Items 1 to 10 of 1238 total

By Michael Wurtz

If it is not yet 9:00 am on Sunday morning then you still have time.  Time for what?  Time to get down to the Plaza and watch the hose cart races.  These races are at least as old, if not older, than our famous World's Oldest Rodeo, which began in 1888.

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By Warren Miller

Nine years after Buckey O'Neill, the young mayor of Prescott who had led his compatriots to the Spanish-American War in Cuba, fell on the battlefield, Prescott honored him and the Rough Riders by erecting a monument on the Courthouse Plaza.  This heroic equestrian bronze was created by world-renowned sculptor Solon H. Borglum, brother of Gutzon Borglum who would later win fame for sculpting Mount Rushmore.

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Edited by Anne L. Foster

One hundred years ago, on July 1, William Owen "Buckey" O'Neill was killed at Kettle Hill, Cuba.  Efforts to commemorate his memory and those of his comrades-in-arms, the Arizona Rough Riders, began soon after and finally resulted in the statue that stands on the Courthouse Plaza.  While the Rough Rider Monument is a powerful statement of Prescott's loss, it is this grief-stricken memorial written by Buckey's widow, Pauline, that is the most moving declaration of the personal sacrifices of war.

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By Richard Gorby

On May 30, 1864, Prescott became the new capital of the new Territory of Arizona, with John Goodwin as Governor. 
 

The first Arizona Territorial Legislature was formed, with its first meeting on September 27, at "Old Fort Misery", the cabin now moved to the grounds of Sharlot Hall Museum.  William Claude Jones, previous Attorney General of New Mexico and a practicing lawyer in Tucson, was chosen as Speaker of the House.  The meetings, moved to the newly built Capitol Building on Gurley Street, were apparently a great success, with Speaker Jones commended for his leadership and especially for his acting as interpreter for two members from Tucson who spoke only Spanish.  "The Speaker was highly competent in both languages." 

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By Sue Abbey

After one of the most famous manhunts in Prescott's history, Fleming Park was hanged for murder on the courthouse square in the City of Prescott, Arizona Territory.  The date was June 3, 1898.  Better known in Prescott as Jim Parker, he was executed for the murder of Assistant District Attorney Lee Norris during his escape from the Yavapai County jail.

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By Terry Munderloh

Arizona Territory was created by passage of an act of Congress on February 20, 1863, by President Lincoln who appointed John Gurley as governor.  When Gurley died before taking office, John M. Goodwin was appointed in his place.  Goodwin arrived in Arizona Territory in December of 1863, and at Navajo Springs declared the Territory of Arizona.  He then continued toward central Arizona and set up the provisional capital at Fort Whipple, then located at Del Rio Springs.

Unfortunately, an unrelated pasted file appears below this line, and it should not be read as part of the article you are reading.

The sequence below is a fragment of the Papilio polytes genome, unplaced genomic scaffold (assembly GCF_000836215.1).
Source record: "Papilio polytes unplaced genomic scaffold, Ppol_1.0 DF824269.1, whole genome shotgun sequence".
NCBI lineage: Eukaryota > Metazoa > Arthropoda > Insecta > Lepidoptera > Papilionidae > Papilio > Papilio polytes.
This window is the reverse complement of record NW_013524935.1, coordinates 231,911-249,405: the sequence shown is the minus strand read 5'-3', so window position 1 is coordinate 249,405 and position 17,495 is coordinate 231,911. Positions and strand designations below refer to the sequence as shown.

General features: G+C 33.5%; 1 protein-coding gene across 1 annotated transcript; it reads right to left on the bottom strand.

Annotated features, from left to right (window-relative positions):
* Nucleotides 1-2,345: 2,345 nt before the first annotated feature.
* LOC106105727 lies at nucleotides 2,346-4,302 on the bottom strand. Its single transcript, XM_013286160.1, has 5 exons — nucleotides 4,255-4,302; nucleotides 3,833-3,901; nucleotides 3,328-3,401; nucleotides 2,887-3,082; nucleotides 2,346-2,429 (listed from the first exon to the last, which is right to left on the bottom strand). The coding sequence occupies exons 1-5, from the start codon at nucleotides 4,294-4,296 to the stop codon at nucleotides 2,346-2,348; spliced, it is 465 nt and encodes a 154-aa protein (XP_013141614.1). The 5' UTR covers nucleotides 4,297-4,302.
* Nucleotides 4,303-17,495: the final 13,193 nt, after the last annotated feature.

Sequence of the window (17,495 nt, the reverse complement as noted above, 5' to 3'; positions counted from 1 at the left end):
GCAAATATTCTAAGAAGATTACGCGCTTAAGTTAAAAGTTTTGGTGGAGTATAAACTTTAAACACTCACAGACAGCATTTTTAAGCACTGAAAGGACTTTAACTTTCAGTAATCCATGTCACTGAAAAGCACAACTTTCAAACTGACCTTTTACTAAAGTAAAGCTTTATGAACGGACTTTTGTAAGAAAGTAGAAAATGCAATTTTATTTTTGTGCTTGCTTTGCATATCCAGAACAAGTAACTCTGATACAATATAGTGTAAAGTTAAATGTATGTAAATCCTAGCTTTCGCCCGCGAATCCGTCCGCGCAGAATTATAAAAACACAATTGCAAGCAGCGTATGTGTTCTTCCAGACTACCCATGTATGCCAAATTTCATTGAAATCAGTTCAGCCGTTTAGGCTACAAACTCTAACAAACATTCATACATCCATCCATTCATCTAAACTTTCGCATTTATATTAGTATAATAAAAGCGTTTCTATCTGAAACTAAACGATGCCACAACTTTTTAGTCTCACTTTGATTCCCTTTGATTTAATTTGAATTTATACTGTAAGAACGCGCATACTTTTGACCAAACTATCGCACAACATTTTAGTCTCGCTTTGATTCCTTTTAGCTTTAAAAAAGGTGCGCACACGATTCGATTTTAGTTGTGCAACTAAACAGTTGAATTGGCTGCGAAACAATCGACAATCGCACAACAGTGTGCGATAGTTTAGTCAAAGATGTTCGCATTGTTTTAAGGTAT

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By Pat Atchison

In 1898, the residents of Prescott showed an increase of interest in the observance of Memorial Day.  This was due to the "existing war with a foreign foe".  War had been declared against Spain by United States President William McKinley on April 25th.  In a great flurry of activity, volunteers were recruited to serve in the Spanish-American War.

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By Danny Freeman

Prescott has always been a horse racing town; well, that is, since 1866, when the town was just two years old.  By then cattlemen were here in sufficient numbers with horses to race.  In those early days, races were matched-races with side-betting.  That year, 1866, and for many years, horse racing was a major part of the 4th of July celebrations.  For centuries horse owners and others have considered horse racing as an entertaining sport.  And one way or another, interested people will find a way to gamble on sports.

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By Nancy Burgess

May 10 through May 16, 1998, is Preservation Week.  The theme for this year's celebration is "Preservation Begins at Home."  The theme aims to emphasize the importance of saving and enhancing the places where we live, not just the buildings, but the communities that surround them.

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By Richard Gorby

In 1870, Prescott was only six years old, but on Gurley Street the largest edifice was called "The Old Capitol Building". 
 

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